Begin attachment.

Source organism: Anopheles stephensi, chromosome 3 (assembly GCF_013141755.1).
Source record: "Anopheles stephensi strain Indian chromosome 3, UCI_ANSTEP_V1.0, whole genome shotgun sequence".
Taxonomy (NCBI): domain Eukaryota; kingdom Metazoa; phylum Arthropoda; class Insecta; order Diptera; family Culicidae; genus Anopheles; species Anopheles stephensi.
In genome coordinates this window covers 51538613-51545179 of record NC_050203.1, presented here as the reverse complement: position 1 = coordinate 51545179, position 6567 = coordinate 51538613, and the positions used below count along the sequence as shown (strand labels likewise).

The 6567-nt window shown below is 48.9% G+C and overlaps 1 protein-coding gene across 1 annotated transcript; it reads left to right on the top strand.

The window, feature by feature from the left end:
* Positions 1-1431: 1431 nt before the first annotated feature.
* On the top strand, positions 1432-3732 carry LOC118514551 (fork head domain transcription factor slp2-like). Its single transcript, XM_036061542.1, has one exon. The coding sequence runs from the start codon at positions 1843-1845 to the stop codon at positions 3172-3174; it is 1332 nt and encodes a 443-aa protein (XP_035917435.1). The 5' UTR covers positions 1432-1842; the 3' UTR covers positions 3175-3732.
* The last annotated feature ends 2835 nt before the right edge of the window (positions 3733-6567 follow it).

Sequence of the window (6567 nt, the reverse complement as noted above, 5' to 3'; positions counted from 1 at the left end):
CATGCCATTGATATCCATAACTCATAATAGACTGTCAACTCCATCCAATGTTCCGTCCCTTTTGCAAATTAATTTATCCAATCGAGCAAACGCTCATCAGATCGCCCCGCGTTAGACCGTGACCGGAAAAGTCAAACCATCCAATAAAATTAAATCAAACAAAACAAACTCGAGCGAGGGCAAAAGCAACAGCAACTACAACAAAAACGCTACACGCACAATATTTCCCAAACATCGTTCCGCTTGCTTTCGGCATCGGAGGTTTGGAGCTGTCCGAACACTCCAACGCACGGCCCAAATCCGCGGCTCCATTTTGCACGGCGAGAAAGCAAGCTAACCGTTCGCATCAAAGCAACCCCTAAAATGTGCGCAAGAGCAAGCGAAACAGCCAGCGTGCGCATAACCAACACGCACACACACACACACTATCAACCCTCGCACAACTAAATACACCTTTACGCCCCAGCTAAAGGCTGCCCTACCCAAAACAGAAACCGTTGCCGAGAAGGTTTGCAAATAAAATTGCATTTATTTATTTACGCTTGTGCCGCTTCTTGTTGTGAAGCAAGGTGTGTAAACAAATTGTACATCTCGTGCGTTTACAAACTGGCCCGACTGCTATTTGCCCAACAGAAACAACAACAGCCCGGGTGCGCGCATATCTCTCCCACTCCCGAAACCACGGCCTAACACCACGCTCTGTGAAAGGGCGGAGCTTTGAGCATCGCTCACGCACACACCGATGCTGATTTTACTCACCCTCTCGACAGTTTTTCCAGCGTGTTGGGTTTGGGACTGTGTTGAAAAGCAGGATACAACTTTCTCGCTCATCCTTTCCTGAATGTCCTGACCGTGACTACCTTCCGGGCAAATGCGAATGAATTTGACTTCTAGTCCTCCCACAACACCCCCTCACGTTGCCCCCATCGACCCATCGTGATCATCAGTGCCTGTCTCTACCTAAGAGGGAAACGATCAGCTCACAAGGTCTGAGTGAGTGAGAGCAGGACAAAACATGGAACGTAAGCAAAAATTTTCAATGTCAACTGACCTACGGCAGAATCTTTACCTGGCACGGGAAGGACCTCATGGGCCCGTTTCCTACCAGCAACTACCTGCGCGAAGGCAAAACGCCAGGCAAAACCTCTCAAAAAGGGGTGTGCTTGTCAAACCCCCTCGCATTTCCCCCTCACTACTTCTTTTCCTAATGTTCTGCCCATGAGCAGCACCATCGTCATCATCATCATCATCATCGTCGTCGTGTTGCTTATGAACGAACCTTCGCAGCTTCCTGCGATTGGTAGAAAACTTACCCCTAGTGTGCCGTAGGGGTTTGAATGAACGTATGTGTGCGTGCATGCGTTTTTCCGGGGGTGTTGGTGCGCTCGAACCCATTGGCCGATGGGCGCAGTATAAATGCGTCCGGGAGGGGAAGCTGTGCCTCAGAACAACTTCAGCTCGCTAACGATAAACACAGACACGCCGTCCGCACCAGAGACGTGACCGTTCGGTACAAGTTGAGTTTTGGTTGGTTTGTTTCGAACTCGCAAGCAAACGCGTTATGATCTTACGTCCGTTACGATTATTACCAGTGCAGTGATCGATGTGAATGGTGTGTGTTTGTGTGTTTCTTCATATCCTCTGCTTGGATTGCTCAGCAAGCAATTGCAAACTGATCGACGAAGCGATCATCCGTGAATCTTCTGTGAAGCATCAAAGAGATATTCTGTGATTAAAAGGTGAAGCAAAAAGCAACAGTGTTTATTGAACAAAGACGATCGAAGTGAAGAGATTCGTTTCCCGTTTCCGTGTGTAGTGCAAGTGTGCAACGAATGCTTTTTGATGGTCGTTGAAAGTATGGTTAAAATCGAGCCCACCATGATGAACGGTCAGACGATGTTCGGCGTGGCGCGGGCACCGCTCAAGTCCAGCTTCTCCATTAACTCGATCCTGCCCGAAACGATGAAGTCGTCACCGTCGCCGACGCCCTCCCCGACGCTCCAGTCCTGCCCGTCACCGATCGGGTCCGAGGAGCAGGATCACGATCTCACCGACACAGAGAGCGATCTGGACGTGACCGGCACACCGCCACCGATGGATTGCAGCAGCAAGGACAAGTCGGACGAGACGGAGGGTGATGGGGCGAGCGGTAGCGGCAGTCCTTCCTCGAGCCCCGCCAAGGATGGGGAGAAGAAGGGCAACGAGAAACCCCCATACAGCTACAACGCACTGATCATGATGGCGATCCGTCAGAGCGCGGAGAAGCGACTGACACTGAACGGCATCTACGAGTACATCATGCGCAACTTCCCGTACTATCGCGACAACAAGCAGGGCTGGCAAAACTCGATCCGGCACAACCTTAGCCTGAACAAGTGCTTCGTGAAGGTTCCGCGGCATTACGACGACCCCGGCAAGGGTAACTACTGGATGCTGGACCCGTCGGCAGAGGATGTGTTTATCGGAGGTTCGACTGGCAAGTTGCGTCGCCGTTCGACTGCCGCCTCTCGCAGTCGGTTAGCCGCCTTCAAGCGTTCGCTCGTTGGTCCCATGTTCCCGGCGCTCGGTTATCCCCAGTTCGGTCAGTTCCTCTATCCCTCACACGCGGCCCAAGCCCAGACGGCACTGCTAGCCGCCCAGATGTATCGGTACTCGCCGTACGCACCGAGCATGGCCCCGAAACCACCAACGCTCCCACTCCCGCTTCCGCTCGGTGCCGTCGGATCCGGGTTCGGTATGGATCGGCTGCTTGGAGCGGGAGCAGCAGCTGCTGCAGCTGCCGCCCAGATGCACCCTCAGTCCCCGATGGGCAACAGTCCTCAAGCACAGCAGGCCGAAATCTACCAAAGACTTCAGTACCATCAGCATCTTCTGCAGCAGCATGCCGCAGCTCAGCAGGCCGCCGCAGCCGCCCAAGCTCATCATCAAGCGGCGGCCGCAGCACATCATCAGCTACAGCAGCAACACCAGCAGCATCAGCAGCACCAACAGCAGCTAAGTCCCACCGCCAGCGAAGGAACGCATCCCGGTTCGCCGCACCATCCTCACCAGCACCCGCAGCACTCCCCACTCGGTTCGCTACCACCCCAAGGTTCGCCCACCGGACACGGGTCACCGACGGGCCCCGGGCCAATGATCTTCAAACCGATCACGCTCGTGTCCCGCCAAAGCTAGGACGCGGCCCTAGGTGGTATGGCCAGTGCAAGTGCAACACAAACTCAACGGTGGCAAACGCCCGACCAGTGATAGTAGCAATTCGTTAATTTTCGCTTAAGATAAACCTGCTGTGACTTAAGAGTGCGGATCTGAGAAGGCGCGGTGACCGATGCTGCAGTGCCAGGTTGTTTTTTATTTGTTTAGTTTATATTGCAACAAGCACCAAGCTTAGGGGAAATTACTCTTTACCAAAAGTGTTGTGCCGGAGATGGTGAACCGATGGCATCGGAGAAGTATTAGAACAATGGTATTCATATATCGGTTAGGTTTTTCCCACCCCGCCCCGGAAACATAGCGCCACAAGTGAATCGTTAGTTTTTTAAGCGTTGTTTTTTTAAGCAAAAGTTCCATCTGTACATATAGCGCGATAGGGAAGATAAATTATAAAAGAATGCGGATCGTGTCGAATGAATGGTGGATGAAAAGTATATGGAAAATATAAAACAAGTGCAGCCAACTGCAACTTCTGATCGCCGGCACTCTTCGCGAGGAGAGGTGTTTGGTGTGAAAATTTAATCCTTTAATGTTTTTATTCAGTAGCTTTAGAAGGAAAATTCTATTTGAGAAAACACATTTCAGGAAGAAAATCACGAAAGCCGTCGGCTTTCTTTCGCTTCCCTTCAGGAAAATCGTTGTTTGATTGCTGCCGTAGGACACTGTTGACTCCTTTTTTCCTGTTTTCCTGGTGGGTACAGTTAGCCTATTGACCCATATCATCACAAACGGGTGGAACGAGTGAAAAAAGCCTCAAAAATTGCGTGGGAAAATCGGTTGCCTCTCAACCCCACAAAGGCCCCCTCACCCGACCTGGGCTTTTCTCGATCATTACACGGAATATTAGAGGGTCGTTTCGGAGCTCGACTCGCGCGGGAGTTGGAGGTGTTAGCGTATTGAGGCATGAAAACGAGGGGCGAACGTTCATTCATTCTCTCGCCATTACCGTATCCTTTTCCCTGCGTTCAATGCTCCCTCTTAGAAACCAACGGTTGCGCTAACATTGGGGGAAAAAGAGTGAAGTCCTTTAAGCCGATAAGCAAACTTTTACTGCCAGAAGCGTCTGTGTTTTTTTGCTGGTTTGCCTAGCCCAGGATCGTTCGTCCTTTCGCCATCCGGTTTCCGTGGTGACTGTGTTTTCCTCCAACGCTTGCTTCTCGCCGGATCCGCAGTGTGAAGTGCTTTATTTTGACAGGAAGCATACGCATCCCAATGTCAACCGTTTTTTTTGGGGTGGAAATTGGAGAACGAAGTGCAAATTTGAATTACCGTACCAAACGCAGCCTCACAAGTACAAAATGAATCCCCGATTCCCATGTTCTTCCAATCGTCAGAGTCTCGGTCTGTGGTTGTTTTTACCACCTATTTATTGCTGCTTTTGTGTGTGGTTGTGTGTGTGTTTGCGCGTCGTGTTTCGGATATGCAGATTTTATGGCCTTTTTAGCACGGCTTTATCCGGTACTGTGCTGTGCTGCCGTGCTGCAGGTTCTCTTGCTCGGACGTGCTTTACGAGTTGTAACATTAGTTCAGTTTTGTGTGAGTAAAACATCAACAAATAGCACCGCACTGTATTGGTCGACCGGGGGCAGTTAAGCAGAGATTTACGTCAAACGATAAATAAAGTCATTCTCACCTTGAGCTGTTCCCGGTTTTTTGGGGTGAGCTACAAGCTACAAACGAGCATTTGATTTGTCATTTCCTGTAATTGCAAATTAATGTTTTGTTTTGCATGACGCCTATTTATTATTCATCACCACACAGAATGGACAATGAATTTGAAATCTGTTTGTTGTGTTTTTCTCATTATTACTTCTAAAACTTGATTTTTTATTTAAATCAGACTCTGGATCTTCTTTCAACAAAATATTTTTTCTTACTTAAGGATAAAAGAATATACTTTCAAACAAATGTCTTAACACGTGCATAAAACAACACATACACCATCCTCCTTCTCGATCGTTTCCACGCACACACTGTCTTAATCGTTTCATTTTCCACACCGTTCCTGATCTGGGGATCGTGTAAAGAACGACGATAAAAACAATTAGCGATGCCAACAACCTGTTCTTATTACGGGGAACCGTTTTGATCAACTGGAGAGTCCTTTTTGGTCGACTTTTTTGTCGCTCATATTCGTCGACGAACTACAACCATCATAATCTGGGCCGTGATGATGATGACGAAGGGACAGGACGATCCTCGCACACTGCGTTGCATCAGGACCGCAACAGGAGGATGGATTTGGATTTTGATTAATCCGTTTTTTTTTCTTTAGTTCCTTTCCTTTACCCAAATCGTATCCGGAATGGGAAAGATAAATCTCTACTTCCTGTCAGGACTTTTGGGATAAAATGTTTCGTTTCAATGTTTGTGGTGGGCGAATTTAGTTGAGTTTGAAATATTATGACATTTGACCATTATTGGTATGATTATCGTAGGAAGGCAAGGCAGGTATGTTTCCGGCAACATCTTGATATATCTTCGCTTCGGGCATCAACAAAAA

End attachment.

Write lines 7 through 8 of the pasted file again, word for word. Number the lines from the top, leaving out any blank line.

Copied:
* Positions 1-1431: 1431 nt before the first annotated feature.
* On the top strand, positions 1432-3732 carry LOC118514551 (fork head domain transcription factor slp2-like). Its single transcript, XM_036061542.1, has one exon. The coding sequence runs from the start codon at positions 1843-1845 to the stop codon at positions 3172-3174; it is 1332 nt and encodes a 443-aa protein (XP_035917435.1). The 5' UTR covers positions 1432-1842; the 3' UTR covers positions 3175-3732.